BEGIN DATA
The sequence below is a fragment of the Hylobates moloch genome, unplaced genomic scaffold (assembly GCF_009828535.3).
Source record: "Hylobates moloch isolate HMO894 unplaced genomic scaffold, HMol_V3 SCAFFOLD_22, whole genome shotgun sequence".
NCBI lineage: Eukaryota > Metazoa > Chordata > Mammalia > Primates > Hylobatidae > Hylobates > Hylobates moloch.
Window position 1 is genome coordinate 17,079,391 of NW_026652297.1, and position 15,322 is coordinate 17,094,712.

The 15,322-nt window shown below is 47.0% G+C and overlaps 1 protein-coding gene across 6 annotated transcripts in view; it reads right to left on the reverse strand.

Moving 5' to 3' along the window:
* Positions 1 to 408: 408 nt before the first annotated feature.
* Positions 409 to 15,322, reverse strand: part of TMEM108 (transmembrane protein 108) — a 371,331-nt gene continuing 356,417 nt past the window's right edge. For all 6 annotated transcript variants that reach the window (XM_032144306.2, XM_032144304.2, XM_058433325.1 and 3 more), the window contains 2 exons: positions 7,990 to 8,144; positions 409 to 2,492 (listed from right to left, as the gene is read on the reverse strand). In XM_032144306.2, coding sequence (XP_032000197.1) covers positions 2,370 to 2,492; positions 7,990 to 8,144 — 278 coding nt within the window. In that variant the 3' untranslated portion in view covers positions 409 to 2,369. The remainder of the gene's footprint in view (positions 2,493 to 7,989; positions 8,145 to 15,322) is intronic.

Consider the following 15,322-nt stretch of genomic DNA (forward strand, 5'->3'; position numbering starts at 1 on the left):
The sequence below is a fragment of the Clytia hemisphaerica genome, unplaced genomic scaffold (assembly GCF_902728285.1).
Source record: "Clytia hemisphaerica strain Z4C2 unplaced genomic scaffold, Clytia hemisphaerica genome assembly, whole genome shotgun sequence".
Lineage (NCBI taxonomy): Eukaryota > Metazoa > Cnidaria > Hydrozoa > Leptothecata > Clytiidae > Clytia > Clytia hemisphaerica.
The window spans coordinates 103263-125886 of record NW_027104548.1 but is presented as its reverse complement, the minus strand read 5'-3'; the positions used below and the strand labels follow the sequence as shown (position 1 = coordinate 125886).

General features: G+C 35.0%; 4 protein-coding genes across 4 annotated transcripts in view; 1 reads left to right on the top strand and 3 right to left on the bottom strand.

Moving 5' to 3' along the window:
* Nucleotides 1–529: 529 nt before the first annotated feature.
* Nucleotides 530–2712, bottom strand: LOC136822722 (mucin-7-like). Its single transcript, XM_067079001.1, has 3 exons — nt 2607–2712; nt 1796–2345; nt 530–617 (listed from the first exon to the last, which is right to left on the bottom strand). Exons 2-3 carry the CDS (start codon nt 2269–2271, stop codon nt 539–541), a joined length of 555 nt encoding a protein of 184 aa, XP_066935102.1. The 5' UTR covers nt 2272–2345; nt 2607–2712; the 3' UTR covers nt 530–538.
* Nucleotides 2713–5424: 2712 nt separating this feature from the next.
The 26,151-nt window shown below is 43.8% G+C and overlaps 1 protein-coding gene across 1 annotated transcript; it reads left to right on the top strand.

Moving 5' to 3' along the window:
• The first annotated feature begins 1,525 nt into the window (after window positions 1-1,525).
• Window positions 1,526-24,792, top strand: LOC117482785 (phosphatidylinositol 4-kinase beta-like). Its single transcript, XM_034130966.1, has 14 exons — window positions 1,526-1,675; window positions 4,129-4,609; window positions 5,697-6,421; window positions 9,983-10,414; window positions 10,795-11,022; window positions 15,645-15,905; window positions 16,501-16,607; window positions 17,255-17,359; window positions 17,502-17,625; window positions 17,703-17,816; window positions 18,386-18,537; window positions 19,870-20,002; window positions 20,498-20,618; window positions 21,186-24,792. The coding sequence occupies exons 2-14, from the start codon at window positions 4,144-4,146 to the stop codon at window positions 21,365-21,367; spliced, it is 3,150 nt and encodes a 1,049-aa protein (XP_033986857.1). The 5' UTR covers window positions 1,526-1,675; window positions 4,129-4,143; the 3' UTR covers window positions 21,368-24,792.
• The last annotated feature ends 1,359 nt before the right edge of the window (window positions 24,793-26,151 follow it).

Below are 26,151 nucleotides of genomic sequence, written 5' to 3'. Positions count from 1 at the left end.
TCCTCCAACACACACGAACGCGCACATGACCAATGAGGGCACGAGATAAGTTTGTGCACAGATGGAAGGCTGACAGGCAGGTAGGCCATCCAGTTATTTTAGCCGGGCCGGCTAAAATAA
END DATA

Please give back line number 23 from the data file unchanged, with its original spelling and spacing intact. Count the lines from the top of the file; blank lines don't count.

• The last annotated feature ends 1,359 nt before the right edge of the window (window positions 24,793-26,151 follow it).